Tags Mary Lou Miller says: AddThis Sharing ButtonsShare to PrintFriendlyPrintFriendlyShare to FacebookFacebookShare to TwitterTwitterShare to EmailEmailShare to MoreAddThis Bernadette Demientieff, Alaska Native Gwich’in from Fort Yukon, Alaska, offers an emotional witness to the destruction of sacred lands and waters of the Arctic National Wildlife Refuge during the third and final TEConversation, Care of Creation, on July 10, at the 79th General Convention, Austin, Texas. Photo: Sharon Tillman/Episcopal News Service[Episcopal News Service – Austin, Texas] When Native Alaskan Bernadette Demientieff took the stage in front of a joint session of the 79th General Convention assembled for the final TEConversation on July 10, she didn’t so much give a presentation, as scheduled. Instead, she testified in a trembling voice to the destruction of the Gwich’in way of life.“We are not asking for jobs, not asking for schools. We are asking for the respect to live as we always have and keep our identity as Gwich’in,” Demientieff said.The Gwich’in people’s existence has for centuries depended on the Porcupine caribou, whose calving ground lies within the Arctic National Wildlife Refuge’s coastal plain. To the Gwich’in, the refuge is sacred; to energy companies the Arctic National Wildlife Refuge, particularly its 1.5-million acre coastal plain, is a potential oil and natural gas bonanza. This conflict has fueled for more than 30 years a contentious debate over whether this coastal plain should be opened to oil drilling or kept as unspoiled habitat.In December 2017, the Trump administration and congressional Republicans opened the refuge to oil exploration. Earlier this year in April, it took its first step toward allowing drilling.Even in times of food shortage and starvation, the Gwich’in haven’t gone into the coastal plain, which they consider “the sacred place where life begins,” said Demientieff, who after high school drifted away from her Gwich’in identity only to recover it later in life and use her voice to speak for future generations and the animals that cannot speak for themselves.A highlight of General Convention, the TEConversations were part of the three joint sessions of General Convention, each focused on one of its three priorities: racial reconciliation, evangelism and care of creation.Each 90-minute session included three speakers, videos and music and ended with deeper, small-group discussions. The speakers represented international leaders, well-known Episcopalians and rising voices in the church.Archbishop of Cape Town and Metropolitan of the Anglican Church of Southern Africa, the Most Rev. Thabo Makgoba, speaks to his people’s challenges to survive climate change in sub-Saharan Africa during the Care of Creation TEConversation on July 10 at the 79th General Convention, Austin, Texas. Photo: Sharon Tillman/Episcopal News ServiceBishops and deputies also heard from Cape Town Archbishop Thabo Cecil Makgoba, who reminded them that in Genesis 2:15, “God takes a woman and a man and he puts them in trust … to see that creation is not exploited but that it flourishes.”Unfortunately, that’s not what has happened, and the poor and the marginalized, especially those living in Latin America, Southeast Asia and sub-Saharan Africa, are paying the highest price.In today’s world, where water is scarce or taken for granted as something that flows from the tap and is sold as a commodity, “900 million people do not have access to the lifesaving 20 liters of water a day because the needs of the poorest of the poor are not taken into consideration,” he said.Water is mentioned 722 times in the Bible, said Makgoba. “The issue of water justice and climate care is real. We don’t have time to be quibbling about the science. We don’t need to be quibbling about the details. We need praxis.”The final speaker, the Rev. Stephanie McDyre Johnson, talked about growing up in the Hudson River Valley, where in the 1970s rivers were catching fire and fish were dying.As a fourth-grader, she went on folk singer and environmental activist Pete Seeger’s Clearwater Sloop, and her teacher said not to put her hands in the water because it was too polluted and too dirty.That was before the federal government passed laws, including the Clean Water Act, to protect human health and the environment.The Rev. Stephanie McDyre Johnson blends her passion for the environment with her ministry as a priest to serve as the co-chair of the Episcopal Church’s Advisory Council on the Care of Creation. Johnson speaks at the third and final TEConversation, Care of Creation, July 10, at the 79th General Convention, Austin, Texas. Photo: Sharon Tillman/Episcopal News ServiceYears later, Johnson took her own family to the region’s annual Clearwater Festival, and fish had returned to the Hudson River.“This is the symbol of hope that I need,” she said. “The symbol of resurrection that God calls us to.”Johnson spent 20 years as an environmental consultant. Following seminary, she eventually combined her love of the environment with theology. She is rector of St. Paul’s Episcopal Church in Riverside, Connecticut, and co-chair of the Episcopal Church’s Advisory Council on the Care of Creation, which distributed $300,000 in small grants over 18 months for innovative environmental programs across the Episcopal Church.The environmental laws enacted in the 1970s reversed a lot the damage caused by industry; however, today those laws are under attack. During this General Convention, the church is considering legislation to strengthen its stance on creation care and environmental stewardship.— Lynette Wilson is a reporter and managing editor of Episcopal News Service. Rev. Dr. James Hargis says: Episcopal Charities of the Diocese of New York Hires Reverend Kevin W. VanHook, II as Executive Director Episcopal Charities of the Diocese of New York July 13, 2018 at 6:00 pm When government policy threatens the well-being of the Gwich’in, or inaction on climate change threatens the health and welfare of people around the world, those are not just “political” problems. Jesus tells us to love God with our whole being, and likewise to love our neighbor as ourselves. In this time when our actions affect people all over the world, our love of God and our neighbor must extend to the entirety of God’s Creation. And that requires the Church, and each of us, to speak out against injustice or policies which create needless harm. General Convention, Bishop Diocesan Springfield, IL By Lynette WilsonPosted Jul 10, 2018 Press Release Service Youth Minister Lorton, VA Rector Pittsburgh, PA Associate Rector for Family Ministries Anchorage, AK Episcopal Migration Ministries’ Virtual Prayer Vigil for World Refugee Day Facebook Live Prayer Vigil June 20 @ 7 p.m. ET New Berrigan Book With Episcopal Roots Cascade Books John Brewster says: Rector Smithfield, NC Advocacy Peace & Justice, Scott Glidden says: Rector Knoxville, TN Course Director Jerusalem, Israel Dana Sawyer says: Remember Holy Land Christians on Jerusalem Sunday, June 20 American Friends of the Episcopal Diocese of Jerusalem Submit a Job Listing Rector/Priest in Charge (PT) Lisbon, ME TryTank Experimental Lab and York St. John University of England Launch Survey to Study the Impact of Covid-19 on the Episcopal Church TryTank Experimental Lab July 13, 2018 at 2:47 pm I agree with Dr Hargis, and as we love the Lord our actions become more aware of our need to love His creation. The EC is far too political in many areas…Trump bashing homosexual agendaetc which divert from the real reason the church exists. Rector and Chaplain Eugene, OR An Evening with Presiding Bishop Curry and Iconographer Kelly Latimore Episcopal Migration Ministries via Zoom June 23 @ 6 p.m. ET July 11, 2018 at 8:49 pm Creation care isn’t limited to political action. As I understand it, creation care has to do with our individual actions, as well as our family and parish actions — as well as our local, state, and federal actions. I welcome the church’s guidance and inspiration for new possibilities. Comments are closed. Featured Jobs & Calls Catherine Morgan says: July 11, 2018 at 4:12 pm Surely we must take part in the care of creation. I have been appalled at the sight of oceans devastated by plastic garbage. I try to recycle as much as I can. It is easy to use cloth bags for shopping, perhaps we could begin by banning plastic bags. There must surely be a way to preserve the Arctic. However, reading about Mt Everest and the garbage dumped there,it is obvious that for some, the whole earth can be used as a dumping ground. Rector Tampa, FL Inaugural Diocesan Feast Day Celebrating Juneteenth San Francisco, CA (and livestream) June 19 @ 2 p.m. PT Rector Hopkinsville, KY Wanda Arcos says: July 11, 2018 at 8:14 am Taking care of the earth and the lands and waters within it is part of God’s call to us. Through our human frailty, sadly that trust has now become “political.” Shouldn’t we praise actions of responsible leaders who passed the Clean Air Act which resulted in the clean up of polluted waters and air throughout the country? Surely there can also be a God driven solution to the Arctic that does not result in despoiling it. We need to listen to those who are working to honor God’s trust in us. TEConversation calls on Episcopalians to care for creation Gwich’in woman gives heart-wrenching testimony Join the Episcopal Diocese of Texas in Celebrating the Pauli Murray Feast Online Worship Service June 27 Assistant/Associate Priest Scottsdale, AZ The Church Investment Group Commends the Taskforce on the Theology of Money on its report, The Theology of Money and Investing as Doing Theology Church Investment Group Curate Diocese of Nebraska In-person Retreat: Thanksgiving Trinity Retreat Center (West Cornwall, CT) Nov. 24-28 Rector Bath, NC July 11, 2018 at 7:44 am If the”business” of the Episcopal Church is to ignore the world around us and to simply kneel in prayer, we are turning our backs on the One we pledge to follow. Cathedral Dean Boise, ID Priest-in-Charge Lebanon, OH Assistant/Associate Rector Washington, DC Submit a Press Release Environment & Climate Change, Rector Martinsville, VA Assistant/Associate Rector Morristown, NJ Rector Washington, DC This Summer’s Anti-Racism Training Online Course (Diocese of New Jersey) June 18-July 16 Rector Albany, NY General Convention 2018 Canon for Family Ministry Jackson, MS The Church Pension Fund Invests $20 Million in Impact Investment Fund Designed to Preserve Workforce Housing Communities Nationwide Church Pension Group Rector Collierville, TN Rector Shreveport, LA Associate Rector Columbus, GA July 10, 2018 at 9:49 pm The real wealth of the Nation lies in the resources of the earth — soil, water, forests, minerals, and wildlife. To utilize them for present needs while insuring their preservation for future generations requires a delicately balanced and continuing program, based on the most extensive research. Their administration is not properly, and cannot be, a matter of politics.By long tradition, the agencies responsible for these resources have been directed by men of professional stature and experience, who have understood, respected, and been guided by the findings of their scientists.[…]For many years public-spirited citizens throughout the country have been working for the conservation of the natural resources, realizing their vital importance to the Nation. Apparently their hard-won progress is to be wiped out, as a politically minded Administration returns us to the dark ages of unrestrained exploitation and destruction.It is one of the ironies of our time that, while concentrating on the defense of our country against enemies from without, we should be so heedless of those who would destroy it from within.Rachel Carson1953 Priest Associate or Director of Adult Ministries Greenville, SC July 10, 2018 at 10:51 pm What has this to do with the business of the Episcopal Church? I understand and sympathize with these people, but the Church is not the venue for political action. Family Ministry Coordinator Baton Rouge, LA Curate (Associate & Priest-in-Charge) Traverse City, MI cynthia seddon says: Director of Administration & Finance Atlanta, GA Andrew Poland says: Ya no son extranjeros: Un diálogo acerca de inmigración Una conversación de Zoom June 22 @ 7 p.m. ET Rector (FT or PT) Indian River, MI cynthia seddon says: July 11, 2018 at 5:32 pm It is through political action that we can best answer our call to be caretakers of our world for it is through political action, in the greatest part, that our physical world is being attacked. The Episcopal Church uses political action to further our support of other justice issues. How is this issue different? Associate Priest for Pastoral Care New York, NY Director of Music Morristown, NJ July 11, 2018 at 9:17 pm As a part Native American, we must revere our earth; but we must also wisely use the resources with which we’ve been blessed. The key is balance and harmony. This ill-advised political action won’t make any difference. TEC needs to focus on Jesus, not on political caprice, like bashing Trump! Missioner for Disaster Resilience Sacramento, CA Rector Belleville, IL Seminary of the Southwest announces appointment of two new full time faculty members Seminary of the Southwest Comments (10) Virtual Celebration of the Jerusalem Princess Basma Center Zoom Conversation June 19 @ 12 p.m. ET Submit an Event Listing Featured Events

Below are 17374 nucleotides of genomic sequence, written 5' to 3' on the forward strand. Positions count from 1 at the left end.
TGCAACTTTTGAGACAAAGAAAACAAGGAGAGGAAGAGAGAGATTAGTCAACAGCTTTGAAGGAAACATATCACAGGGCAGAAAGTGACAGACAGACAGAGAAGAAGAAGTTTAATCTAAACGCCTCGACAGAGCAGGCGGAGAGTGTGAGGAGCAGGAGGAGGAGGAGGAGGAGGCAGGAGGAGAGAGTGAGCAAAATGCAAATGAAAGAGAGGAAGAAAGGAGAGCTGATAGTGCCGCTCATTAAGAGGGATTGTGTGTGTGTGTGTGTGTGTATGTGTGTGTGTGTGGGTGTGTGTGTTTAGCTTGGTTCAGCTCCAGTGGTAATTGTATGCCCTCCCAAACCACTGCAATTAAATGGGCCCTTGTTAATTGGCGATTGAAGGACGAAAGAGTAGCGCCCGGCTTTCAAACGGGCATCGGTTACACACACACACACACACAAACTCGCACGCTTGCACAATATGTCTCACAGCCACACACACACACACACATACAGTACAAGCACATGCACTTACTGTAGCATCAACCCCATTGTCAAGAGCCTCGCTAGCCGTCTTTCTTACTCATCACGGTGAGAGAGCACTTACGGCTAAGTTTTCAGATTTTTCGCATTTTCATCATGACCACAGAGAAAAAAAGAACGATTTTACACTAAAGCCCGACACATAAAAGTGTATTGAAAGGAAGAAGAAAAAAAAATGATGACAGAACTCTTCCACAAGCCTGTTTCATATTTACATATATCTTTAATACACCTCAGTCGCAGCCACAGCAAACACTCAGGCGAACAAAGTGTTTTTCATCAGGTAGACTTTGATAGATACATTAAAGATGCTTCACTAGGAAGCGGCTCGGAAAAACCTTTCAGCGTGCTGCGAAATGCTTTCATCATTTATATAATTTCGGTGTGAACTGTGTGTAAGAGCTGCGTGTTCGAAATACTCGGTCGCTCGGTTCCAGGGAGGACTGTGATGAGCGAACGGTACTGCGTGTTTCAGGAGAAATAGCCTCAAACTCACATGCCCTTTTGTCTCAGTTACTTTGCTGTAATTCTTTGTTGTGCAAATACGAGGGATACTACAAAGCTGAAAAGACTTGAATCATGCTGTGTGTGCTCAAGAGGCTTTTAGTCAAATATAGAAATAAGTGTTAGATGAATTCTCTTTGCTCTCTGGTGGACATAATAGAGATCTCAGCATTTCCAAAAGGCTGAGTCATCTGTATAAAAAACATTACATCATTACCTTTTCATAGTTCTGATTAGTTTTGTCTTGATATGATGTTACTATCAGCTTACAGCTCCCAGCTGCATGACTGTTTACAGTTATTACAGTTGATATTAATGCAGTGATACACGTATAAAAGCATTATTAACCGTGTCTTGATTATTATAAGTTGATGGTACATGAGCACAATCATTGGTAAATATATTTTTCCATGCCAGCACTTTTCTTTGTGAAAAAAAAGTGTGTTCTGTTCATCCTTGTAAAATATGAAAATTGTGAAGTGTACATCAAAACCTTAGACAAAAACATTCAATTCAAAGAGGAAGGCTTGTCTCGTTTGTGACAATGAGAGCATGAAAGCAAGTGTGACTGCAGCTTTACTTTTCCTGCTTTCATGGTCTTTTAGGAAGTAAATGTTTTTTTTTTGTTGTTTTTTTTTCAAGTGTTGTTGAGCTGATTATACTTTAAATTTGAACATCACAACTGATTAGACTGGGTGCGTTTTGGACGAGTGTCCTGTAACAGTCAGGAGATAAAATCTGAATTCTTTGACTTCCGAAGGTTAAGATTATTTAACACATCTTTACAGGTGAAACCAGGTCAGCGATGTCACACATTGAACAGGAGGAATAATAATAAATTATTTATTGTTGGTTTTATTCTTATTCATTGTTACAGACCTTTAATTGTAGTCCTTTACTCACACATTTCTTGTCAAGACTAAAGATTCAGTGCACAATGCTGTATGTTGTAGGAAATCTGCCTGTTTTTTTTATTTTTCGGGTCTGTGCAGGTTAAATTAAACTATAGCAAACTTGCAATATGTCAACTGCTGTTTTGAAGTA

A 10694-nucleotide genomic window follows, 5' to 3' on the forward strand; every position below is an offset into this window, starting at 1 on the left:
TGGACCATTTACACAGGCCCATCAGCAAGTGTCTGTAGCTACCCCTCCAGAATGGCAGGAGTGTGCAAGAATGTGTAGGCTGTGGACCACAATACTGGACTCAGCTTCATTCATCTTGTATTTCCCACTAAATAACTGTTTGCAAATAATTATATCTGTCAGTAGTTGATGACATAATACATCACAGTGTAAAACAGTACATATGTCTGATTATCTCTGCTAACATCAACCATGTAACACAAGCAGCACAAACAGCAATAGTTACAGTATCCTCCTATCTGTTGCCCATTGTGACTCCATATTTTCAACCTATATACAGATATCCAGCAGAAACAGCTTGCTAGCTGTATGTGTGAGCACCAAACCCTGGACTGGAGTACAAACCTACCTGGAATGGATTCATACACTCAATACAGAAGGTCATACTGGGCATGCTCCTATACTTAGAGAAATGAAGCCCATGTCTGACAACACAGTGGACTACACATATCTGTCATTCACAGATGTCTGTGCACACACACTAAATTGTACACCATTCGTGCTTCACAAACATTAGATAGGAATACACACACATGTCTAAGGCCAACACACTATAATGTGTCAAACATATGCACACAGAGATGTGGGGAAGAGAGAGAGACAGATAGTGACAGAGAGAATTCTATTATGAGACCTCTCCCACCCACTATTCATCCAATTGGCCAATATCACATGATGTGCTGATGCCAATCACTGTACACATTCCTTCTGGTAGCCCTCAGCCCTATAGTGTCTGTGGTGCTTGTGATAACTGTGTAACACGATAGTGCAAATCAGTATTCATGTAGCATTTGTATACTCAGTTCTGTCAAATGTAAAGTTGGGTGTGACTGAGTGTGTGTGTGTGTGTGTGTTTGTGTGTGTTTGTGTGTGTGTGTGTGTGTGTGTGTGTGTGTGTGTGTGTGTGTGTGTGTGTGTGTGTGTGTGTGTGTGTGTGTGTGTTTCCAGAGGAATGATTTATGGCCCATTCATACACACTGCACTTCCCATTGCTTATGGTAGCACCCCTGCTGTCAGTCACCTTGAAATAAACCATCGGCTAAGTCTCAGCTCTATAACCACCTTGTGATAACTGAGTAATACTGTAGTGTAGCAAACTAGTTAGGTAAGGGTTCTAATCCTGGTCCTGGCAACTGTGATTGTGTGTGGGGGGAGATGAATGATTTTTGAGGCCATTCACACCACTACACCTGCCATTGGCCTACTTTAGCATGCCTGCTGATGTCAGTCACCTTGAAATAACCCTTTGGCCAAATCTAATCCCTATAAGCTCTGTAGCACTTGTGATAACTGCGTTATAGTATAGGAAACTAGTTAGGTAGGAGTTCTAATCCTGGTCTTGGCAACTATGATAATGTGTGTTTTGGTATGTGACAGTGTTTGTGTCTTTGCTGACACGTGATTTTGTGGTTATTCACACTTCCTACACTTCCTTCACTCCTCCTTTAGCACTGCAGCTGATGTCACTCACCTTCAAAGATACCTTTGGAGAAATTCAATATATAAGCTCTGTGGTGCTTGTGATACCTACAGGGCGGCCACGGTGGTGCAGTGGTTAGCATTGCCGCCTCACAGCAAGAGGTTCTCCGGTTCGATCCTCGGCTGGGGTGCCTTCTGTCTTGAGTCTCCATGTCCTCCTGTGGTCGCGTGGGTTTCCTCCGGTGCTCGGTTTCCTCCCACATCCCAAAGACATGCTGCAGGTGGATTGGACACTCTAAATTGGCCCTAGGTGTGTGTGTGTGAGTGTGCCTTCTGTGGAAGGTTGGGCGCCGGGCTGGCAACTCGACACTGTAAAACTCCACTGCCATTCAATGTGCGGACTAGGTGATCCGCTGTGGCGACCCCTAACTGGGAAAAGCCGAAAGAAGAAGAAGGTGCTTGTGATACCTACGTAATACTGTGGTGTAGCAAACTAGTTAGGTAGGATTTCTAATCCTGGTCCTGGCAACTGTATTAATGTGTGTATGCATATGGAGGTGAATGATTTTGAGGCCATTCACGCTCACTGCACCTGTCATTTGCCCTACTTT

Joshua Lott/Getty Images(CHICAGO) — Pastors and community leaders in Chicago gathered on Tuesday to galvanize city residents to come together after 12 people were killed and 54 others were injured in shootings over the weekend.Darius Randall, a local pastor, talked about the “carnage” and “evil plaguing our society.”“We have to come together as a society. We have to come together as a church,” Randall said.Pastor James Brooks said that he was out of town over the weekend but when he heard about the shootings “it broke my heart.”“We can’t stand it anymore … we must save our children,” Brooks said. “Now is not the time to point fingers… it’s the time to say ‘What can we do?’”Chicago Mayor Rahm Emanuel and Chicago Police Department superintendent Eddie Johnson have also called on the community to help solve the yet-unsolved shootings from this weekend and to take action to prevent further violence.Dr. Faran Bokhari, the chairman of the trauma team at Stroger Hospital where a number of the weekend’s victims were taken, spoke about the need for “some sensible gun laws.”“The number is not that important … what’s more important is why this is happening and how do we stop it?” Bokhari said.He noted how Illinois has very “strict” gun laws but “it doesn’t help if our neighboring states don’t agree with us.”Copyright © 2018, ABC Radio. All rights reserved.